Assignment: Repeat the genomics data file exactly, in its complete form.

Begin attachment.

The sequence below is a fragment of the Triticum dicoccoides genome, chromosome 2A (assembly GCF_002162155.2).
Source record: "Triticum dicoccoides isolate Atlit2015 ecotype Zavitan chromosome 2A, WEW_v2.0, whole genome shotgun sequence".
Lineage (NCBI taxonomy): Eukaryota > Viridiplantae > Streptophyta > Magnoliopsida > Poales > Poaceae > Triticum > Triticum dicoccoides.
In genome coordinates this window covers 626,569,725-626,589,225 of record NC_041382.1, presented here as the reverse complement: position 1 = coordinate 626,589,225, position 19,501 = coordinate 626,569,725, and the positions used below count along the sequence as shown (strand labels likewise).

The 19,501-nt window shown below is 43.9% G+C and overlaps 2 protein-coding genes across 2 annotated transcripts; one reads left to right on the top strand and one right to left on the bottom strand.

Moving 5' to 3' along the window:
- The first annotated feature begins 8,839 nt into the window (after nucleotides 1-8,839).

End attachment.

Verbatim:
The sequence below is a fragment of the Triticum dicoccoides genome, chromosome 2A (assembly GCF_002162155.2).
Source record: "Triticum dicoccoides isolate Atlit2015 ecotype Zavitan chromosome 2A, WEW_v2.0, whole genome shotgun sequence".
Lineage (NCBI taxonomy): Eukaryota > Viridiplantae > Streptophyta > Magnoliopsida > Poales > Poaceae > Triticum > Triticum dicoccoides.
In genome coordinates this window covers 626,569,725-626,589,225 of record NC_041382.1, presented here as the reverse complement: position 1 = coordinate 626,589,225, position 19,501 = coordinate 626,569,725, and the positions used below count along the sequence as shown (strand labels likewise).

The 19,501-nt window shown below is 43.9% G+C and overlaps 2 protein-coding genes across 2 annotated transcripts; one reads left to right on the top strand and one right to left on the bottom strand.

Moving 5' to 3' along the window:
- The first annotated feature begins 8,839 nt into the window (after nucleotides 1-8,839).